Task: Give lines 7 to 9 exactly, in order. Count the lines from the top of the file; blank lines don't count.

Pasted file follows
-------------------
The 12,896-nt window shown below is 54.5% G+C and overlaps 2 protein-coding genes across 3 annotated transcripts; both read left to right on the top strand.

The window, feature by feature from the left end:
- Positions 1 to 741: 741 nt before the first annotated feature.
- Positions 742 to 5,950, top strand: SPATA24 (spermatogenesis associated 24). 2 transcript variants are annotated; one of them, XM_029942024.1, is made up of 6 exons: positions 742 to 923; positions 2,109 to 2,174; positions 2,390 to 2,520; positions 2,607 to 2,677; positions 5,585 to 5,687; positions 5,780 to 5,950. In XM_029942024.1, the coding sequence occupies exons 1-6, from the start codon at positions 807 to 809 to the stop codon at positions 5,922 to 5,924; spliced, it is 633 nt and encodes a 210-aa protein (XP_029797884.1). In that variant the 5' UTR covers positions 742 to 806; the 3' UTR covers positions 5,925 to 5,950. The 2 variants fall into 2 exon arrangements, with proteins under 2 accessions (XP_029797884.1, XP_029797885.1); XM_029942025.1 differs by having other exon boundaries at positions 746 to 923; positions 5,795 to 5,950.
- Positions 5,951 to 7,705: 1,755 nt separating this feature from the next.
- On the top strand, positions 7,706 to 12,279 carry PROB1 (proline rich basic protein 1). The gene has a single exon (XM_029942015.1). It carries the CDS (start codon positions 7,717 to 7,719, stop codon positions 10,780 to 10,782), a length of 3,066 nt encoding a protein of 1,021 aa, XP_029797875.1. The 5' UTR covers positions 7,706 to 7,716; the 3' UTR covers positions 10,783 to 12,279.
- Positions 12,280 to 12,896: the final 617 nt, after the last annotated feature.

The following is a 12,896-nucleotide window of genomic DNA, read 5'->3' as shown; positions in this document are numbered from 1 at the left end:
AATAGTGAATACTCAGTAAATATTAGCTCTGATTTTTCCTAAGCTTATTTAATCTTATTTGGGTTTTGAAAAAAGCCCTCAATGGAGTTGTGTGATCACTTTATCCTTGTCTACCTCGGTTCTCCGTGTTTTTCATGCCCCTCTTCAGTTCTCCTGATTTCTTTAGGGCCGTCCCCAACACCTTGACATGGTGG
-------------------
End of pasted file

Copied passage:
- Positions 12,280 to 12,896: the final 617 nt, after the last annotated feature.

The following is a 12,896-nucleotide window of genomic DNA, read 5'->3' as shown; positions in this document are numbered from 1 at the left end:
AATAGTGAATACTCAGTAAATATTAGCTCTGATTTTTCCTAAGCTTATTTAATCTTATTTGGGTTTTGAAAAAAGCCCTCAATGGAGTTGTGTGATCACTTTATCCTTGTCTACCTCGGTTCTCCGTGTTTTTCATGCCCCTCTTCAGTTCTCCTGATTTCTTTAGGGCCGTCCCCAACACCTTGACATGGTGG